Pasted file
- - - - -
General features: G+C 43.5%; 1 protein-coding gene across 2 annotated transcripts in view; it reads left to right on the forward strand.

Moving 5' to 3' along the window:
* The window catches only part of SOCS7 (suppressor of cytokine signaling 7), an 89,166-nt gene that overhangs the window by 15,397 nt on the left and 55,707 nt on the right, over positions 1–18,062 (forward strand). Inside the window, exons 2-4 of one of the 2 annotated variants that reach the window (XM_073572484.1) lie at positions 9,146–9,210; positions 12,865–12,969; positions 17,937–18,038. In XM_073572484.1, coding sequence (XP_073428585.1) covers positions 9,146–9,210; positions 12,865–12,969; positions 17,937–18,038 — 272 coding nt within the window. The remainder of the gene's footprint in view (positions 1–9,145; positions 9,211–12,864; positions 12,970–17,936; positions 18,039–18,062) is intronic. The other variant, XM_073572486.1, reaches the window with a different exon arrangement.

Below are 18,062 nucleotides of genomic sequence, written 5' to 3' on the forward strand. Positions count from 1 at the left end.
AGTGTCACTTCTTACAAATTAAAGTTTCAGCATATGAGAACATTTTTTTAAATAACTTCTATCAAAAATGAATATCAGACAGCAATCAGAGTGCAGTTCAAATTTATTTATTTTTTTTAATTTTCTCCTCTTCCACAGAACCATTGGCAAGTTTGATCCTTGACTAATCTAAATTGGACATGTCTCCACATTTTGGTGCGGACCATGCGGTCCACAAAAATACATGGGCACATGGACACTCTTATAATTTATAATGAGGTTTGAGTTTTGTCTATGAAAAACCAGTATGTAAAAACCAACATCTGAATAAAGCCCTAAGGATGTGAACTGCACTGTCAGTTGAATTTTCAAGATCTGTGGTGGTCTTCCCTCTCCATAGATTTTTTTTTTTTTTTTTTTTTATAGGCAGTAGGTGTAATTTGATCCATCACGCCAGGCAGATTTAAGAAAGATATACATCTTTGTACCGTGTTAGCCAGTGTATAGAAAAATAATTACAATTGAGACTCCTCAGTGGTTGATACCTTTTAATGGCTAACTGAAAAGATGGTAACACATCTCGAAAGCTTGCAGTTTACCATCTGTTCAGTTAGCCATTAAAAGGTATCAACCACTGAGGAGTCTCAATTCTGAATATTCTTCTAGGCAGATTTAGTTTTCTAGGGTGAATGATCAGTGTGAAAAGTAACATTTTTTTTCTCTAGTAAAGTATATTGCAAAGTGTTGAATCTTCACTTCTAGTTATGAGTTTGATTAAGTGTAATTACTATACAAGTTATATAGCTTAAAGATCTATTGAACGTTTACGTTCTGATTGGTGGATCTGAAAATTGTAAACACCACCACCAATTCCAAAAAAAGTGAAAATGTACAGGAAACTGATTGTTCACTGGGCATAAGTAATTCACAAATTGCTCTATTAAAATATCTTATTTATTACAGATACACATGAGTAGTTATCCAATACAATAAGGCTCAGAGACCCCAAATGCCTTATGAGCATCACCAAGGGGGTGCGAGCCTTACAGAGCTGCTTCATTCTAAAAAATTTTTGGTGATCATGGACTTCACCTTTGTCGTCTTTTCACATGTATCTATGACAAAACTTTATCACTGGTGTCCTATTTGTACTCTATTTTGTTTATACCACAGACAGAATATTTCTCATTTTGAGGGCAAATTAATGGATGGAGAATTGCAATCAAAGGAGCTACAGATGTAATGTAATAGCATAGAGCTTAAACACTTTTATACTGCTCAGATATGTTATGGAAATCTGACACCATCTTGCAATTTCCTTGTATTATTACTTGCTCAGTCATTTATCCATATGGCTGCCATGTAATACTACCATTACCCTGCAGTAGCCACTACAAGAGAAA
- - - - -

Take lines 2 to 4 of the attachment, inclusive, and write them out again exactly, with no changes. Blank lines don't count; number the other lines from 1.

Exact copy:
Moving 5' to 3' along the window:
* The window catches only part of SOCS7 (suppressor of cytokine signaling 7), an 89,166-nt gene that overhangs the window by 15,397 nt on the left and 55,707 nt on the right, over positions 1–18,062 (forward strand). Inside the window, exons 2-4 of one of the 2 annotated variants that reach the window (XM_073572484.1) lie at positions 9,146–9,210; positions 12,865–12,969; positions 17,937–18,038. In XM_073572484.1, coding sequence (XP_073428585.1) covers positions 9,146–9,210; positions 12,865–12,969; positions 17,937–18,038 — 272 coding nt within the window. The remainder of the gene's footprint in view (positions 1–9,145; positions 9,211–12,864; positions 12,970–17,936; positions 18,039–18,062) is intronic. The other variant, XM_073572486.1, reaches the window with a different exon arrangement.

Below are 18,062 nucleotides of genomic sequence, written 5' to 3' on the forward strand. Positions count from 1 at the left end.